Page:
With the Wii U looming ever closer, the quality Wii titles for 2012 look to be thin on the ground. Luckily for us there is a glimmer of hope in the form of Pandora’s Tower and this, The Last Story.
An Action RPG, The Last Story starts in a rather muted fashion with the introduction of the main character, Zael. Orphaned at a young age, Zael is now part of a mercenary group who travels the land taking on unsavoury jobs to make a living. We jump in during one of these jobs, which the game uses as a tutorial of sorts. Rather than a simple turned based affair, The Last Story seems to try and gel together real time battles with an RTS game.
Initially, simply walking towards an enemy will see Zael automatically perform a melee attack, although for those who don’t like the sound of it you can turn off the auto-attacks, and do it yourself. It feels a little bit underwhelming, but do persevere because this is just the tip of the iceberg.
After a short period Zael will learn the ‘Gathering’ technique, which draws the attention of every enemy in the area, allowing you to distract them whilst your party members get in sneaky attacks from behind.
Then you’ll unlock the ability to command your party. Before a battle you will be shown a top down view of the area with all enemies highlighted, along with their levels. When the battle kicks off a press of the D-pad will bring up the command menu, as long as the command meter is full, where you can choose what party member does what attack, and to who.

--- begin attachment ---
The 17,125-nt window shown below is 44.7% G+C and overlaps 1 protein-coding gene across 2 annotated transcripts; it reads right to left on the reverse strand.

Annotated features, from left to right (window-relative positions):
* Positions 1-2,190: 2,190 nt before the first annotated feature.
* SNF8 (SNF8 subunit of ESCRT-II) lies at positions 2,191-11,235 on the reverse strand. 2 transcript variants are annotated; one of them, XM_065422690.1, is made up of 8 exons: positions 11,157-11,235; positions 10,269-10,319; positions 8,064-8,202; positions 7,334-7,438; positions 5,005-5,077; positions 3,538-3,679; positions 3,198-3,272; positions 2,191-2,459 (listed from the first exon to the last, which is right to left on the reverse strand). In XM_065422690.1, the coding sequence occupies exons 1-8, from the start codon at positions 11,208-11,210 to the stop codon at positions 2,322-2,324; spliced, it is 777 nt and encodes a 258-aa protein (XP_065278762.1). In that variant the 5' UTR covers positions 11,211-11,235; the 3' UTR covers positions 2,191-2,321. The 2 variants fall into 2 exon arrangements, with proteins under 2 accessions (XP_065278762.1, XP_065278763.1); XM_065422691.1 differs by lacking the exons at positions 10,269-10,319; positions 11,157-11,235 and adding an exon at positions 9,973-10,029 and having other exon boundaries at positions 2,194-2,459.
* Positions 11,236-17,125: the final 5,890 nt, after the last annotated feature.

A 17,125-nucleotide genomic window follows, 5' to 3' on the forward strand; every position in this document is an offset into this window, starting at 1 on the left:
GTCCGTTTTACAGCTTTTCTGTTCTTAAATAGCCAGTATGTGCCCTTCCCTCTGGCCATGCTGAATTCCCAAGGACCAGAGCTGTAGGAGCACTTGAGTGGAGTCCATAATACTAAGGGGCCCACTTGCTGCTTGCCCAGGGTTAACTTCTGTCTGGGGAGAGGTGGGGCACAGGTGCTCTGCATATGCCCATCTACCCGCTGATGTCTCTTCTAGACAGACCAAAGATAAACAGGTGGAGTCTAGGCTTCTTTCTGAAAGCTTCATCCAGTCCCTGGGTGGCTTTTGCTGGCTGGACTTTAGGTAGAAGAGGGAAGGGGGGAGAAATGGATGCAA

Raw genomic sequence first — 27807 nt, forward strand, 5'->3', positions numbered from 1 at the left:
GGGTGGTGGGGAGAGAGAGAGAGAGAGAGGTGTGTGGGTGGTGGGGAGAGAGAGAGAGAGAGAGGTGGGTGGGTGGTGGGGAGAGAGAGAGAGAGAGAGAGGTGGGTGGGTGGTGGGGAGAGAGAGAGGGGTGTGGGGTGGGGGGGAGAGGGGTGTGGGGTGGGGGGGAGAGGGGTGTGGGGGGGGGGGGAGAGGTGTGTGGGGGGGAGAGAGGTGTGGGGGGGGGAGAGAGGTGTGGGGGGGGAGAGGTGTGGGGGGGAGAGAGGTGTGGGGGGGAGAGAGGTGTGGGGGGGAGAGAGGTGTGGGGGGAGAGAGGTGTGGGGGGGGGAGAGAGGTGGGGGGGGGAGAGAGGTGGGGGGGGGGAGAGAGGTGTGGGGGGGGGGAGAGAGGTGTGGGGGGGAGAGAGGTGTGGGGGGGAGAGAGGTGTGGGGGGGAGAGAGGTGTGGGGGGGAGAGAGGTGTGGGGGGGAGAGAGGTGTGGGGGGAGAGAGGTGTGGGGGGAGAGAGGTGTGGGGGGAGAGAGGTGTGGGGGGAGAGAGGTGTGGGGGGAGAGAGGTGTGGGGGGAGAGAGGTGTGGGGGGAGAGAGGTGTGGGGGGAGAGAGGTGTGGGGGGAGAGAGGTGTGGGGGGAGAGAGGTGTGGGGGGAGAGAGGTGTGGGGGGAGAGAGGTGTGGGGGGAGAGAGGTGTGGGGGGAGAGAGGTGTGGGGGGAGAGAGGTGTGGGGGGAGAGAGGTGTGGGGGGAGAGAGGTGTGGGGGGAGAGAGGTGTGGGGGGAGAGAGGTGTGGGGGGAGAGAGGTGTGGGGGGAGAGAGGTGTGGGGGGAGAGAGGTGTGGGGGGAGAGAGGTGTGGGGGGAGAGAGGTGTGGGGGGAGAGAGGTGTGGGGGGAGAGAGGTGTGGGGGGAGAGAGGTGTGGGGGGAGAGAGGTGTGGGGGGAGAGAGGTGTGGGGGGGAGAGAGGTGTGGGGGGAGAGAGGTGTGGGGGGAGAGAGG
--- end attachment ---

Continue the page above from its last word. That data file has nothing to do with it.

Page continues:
It’s very slick, and has added bonuses such as the magic casting time being reduced from about 20 seconds, to three seconds. Of course, if you’d rather not bother the computer will control the party members quite admirably.[drop2]If you still think this sounds a little basic, there are more little intricacies to learn, such as chaining and diffusing. For example, if one of your party casts a heal circle then anyone inside of that will have their health replenished. However, if you’re smart you can have Zael use the ‘Gale’ technique to diffuse the circle, which grants all party members a HP boost at the same time, wherever they are on the screen. In fact, diffusing magic circles has a number of advantages, so experiment!
The game also has an interesting way of dealing with death. For every battle you enter, Zael has five lives. Get knocked out and he will lay there unconscious for a brief period, before having all life restored. If this happens five times then it’s game over.